My Pop was quite a character. A legend in his own mind, as his friends would kid him. Only child. Teenage bodybuilder. Bandstand dancer and heartthrob. Navyman. Artist. Early 60s Philly adman. Sinatra fan extraordinaire. Incredible optimist. Victim to MS. And the funniest man I ever met (and ever will meet).
He was an amazing storyteller and was most comfortable telling you about himself. Yet self-obsession has never been so likable and illuminating. By the time I was a young adult, his disease had left him nearly crippled and with a limited view of the contemporary world. You’d expect this would narrow his ability to relate to me, but that wasn’t the case. When I would tell him something about my life, he’d counter with a story from his past that let me know he knew where I was coming from.
For example, once I told him I was dating this wealthy girl and felt intimidated by her family’s pomp and circumstance. He immediately countered with: “When I was 14, I was getting close to this girl. Her family had some money, sorta hoidy toidy. She had the first TV in the neighborhood—which made her a local celebrity!–and when she invited me over, I was eager to see it. We were sitting her living room and I’m looking around, seeing if I could catch a glimpse of her TV. Finally, I couldn’t take it any more and asked her where it was. She stuck her nose up in the air and said, “Why it’s in the television room!’…Yeah, that didn’t last long.” That was Pop’s idea of advice, and it was on the money.
Sadly, the MS he had since ’63 finally inked the deal in 2006. As a testimony to my Pop’s charm, there were buddies at his funeral from every stage of his life, from childhood through to the end. How he kept those friendships alive over the decades, including the final decades where he could do little more than make phone calls from his bed, blew my mind. The older one gets, the harder it gets to keep these bonds, and, sadly, a lot of people let an illness like MS be an excuse to let a friendship die. But these guys really loved him and he them, and I know all of them would agree that they never met anyone like Don.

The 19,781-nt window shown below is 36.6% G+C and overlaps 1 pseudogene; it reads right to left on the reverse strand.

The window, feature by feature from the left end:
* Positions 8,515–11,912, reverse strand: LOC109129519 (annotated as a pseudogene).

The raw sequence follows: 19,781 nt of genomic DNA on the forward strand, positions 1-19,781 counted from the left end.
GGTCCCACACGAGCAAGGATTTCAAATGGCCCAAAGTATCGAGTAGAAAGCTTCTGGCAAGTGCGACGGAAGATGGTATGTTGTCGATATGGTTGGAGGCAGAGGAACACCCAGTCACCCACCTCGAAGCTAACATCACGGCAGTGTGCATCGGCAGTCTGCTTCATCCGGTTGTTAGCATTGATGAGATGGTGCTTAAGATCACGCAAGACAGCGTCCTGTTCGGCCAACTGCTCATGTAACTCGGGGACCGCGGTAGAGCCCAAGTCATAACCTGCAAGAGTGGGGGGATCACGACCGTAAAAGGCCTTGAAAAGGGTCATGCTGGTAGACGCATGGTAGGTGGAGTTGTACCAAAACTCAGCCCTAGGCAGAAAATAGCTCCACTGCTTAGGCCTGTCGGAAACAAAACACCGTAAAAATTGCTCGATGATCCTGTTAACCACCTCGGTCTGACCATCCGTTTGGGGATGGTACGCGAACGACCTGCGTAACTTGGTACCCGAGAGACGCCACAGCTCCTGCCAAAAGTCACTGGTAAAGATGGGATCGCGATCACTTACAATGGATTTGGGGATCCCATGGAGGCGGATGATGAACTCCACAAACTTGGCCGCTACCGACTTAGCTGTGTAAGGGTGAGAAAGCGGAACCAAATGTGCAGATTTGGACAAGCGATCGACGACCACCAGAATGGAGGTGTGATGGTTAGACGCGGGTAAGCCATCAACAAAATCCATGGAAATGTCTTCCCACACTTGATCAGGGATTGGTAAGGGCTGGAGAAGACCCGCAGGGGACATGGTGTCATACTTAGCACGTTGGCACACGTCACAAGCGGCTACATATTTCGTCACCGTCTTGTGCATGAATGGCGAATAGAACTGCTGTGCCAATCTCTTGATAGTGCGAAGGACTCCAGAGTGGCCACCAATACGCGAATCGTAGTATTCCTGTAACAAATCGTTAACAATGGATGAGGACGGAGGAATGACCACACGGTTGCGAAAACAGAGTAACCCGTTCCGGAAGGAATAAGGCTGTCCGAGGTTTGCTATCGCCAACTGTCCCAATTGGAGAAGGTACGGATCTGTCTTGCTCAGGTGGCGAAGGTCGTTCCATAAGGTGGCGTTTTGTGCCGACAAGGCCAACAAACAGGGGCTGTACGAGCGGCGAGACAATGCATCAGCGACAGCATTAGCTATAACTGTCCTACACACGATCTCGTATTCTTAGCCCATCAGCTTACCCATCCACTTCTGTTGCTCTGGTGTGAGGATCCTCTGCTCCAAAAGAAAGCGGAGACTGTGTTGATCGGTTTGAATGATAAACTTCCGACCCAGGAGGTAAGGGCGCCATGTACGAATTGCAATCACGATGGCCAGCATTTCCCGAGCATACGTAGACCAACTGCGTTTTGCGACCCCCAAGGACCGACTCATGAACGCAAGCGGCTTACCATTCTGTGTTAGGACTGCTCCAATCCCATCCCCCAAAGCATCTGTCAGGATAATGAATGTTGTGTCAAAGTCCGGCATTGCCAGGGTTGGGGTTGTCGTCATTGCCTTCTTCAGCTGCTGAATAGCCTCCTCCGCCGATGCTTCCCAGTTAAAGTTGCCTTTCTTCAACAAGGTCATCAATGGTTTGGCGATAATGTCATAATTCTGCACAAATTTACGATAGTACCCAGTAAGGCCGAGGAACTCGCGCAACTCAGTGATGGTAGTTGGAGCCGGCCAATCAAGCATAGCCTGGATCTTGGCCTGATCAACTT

He and my Mother, or Piccina as he called her, were a darling couple for a dozen years or so and provided the groundwork for the man I am today. The first few years of their marriage, they’d celebrate their anniversaries by drinking some cheap champagne and tape-recording a summary of the prior year. In 1971, when I was one, my Pop had some MS-related problems that put him in the hospital, and this four minute mp3 is his description of that event, preserved on their anniversary tape.
I was 31 when I heard this for the first time (he’s 32 in the recording) and consider myself a solid storyteller—but, man, he sends me back to school with this. His timing, his humor, his laughter—just impeccable. (My Mom’s interjections and laughter are a great touch, too.) He’s self-deprecating but never self-pitying. I get the feeling that a few hours after this horrible event happened, he’d already translated it into an hysterical tale.
You may never hear a funnier catheter story.